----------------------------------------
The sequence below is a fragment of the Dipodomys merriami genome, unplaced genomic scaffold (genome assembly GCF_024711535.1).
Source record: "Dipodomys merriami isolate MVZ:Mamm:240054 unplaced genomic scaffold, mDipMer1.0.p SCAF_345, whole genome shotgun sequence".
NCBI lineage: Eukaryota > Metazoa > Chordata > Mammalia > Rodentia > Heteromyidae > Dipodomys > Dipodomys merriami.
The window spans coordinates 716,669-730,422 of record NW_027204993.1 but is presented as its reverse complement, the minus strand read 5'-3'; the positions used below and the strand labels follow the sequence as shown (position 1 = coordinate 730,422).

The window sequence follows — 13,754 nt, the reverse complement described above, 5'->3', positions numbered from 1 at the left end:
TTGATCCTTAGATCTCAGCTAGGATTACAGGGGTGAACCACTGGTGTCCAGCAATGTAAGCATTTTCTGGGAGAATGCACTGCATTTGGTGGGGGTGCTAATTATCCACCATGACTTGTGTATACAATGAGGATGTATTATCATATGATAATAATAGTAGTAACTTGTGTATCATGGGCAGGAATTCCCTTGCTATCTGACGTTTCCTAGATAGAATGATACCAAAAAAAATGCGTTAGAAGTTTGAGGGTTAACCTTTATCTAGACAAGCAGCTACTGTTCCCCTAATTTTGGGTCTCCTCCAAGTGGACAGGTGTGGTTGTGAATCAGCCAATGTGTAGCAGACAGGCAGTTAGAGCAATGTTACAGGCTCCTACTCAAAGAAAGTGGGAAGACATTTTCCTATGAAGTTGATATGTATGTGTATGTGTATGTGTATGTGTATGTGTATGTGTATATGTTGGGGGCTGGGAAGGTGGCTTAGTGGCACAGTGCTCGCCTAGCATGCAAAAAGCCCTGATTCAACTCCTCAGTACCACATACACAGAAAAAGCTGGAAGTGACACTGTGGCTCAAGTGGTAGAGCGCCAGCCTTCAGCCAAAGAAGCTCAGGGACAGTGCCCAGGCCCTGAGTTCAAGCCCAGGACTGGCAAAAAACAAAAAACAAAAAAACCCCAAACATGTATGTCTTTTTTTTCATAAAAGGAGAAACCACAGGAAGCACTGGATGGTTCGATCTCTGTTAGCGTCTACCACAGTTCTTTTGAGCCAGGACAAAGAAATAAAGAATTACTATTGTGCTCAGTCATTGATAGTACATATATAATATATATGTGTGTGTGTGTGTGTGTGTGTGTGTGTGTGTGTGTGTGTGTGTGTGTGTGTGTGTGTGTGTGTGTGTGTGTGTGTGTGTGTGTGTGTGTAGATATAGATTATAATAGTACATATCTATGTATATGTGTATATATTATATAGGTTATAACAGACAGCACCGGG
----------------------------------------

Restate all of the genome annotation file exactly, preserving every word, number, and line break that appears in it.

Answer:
The sequence below is a fragment of the Dipodomys merriami genome, unplaced genomic scaffold (genome assembly GCF_024711535.1).
Source record: "Dipodomys merriami isolate MVZ:Mamm:240054 unplaced genomic scaffold, mDipMer1.0.p SCAF_345, whole genome shotgun sequence".
NCBI lineage: Eukaryota > Metazoa > Chordata > Mammalia > Rodentia > Heteromyidae > Dipodomys > Dipodomys merriami.
The window spans coordinates 716,669-730,422 of record NW_027204993.1 but is presented as its reverse complement, the minus strand read 5'-3'; the positions used below and the strand labels follow the sequence as shown (position 1 = coordinate 730,422).

The window sequence follows — 13,754 nt, the reverse complement described above, 5'->3', positions numbered from 1 at the left end:
TTGATCCTTAGATCTCAGCTAGGATTACAGGGGTGAACCACTGGTGTCCAGCAATGTAAGCATTTTCTGGGAGAATGCACTGCATTTGGTGGGGGTGCTAATTATCCACCATGACTTGTGTATACAATGAGGATGTATTATCATATGATAATAATAGTAGTAACTTGTGTATCATGGGCAGGAATTCCCTTGCTATCTGACGTTTCCTAGATAGAATGATACCAAAAAAAATGCGTTAGAAGTTTGAGGGTTAACCTTTATCTAGACAAGCAGCTACTGTTCCCCTAATTTTGGGTCTCCTCCAAGTGGACAGGTGTGGTTGTGAATCAGCCAATGTGTAGCAGACAGGCAGTTAGAGCAATGTTACAGGCTCCTACTCAAAGAAAGTGGGAAGACATTTTCCTATGAAGTTGATATGTATGTGTATGTGTATGTGTATGTGTATGTGTATGTGTATATGTTGGGGGCTGGGAAGGTGGCTTAGTGGCACAGTGCTCGCCTAGCATGCAAAAAGCCCTGATTCAACTCCTCAGTACCACATACACAGAAAAAGCTGGAAGTGACACTGTGGCTCAAGTGGTAGAGCGCCAGCCTTCAGCCAAAGAAGCTCAGGGACAGTGCCCAGGCCCTGAGTTCAAGCCCAGGACTGGCAAAAAACAAAAAACAAAAAAACCCCAAACATGTATGTCTTTTTTTTCATAAAAGGAGAAACCACAGGAAGCACTGGATGGTTCGATCTCTGTTAGCGTCTACCACAGTTCTTTTGAGCCAGGACAAAGAAATAAAGAATTACTATTGTGCTCAGTCATTGATAGTACATATATAATATATATGTGTGTGTGTGTGTGTGTGTGTGTGTGTGTGTGTGTGTGTGTGTGTGTGTGTGTGTGTGTGTGTGTGTGTGTGTGTGTGTGTGTGTGTGTAGATATAGATTATAATAGTACATATCTATGTATATGTGTATATATTATATAGGTTATAACAGACAGCACCGGG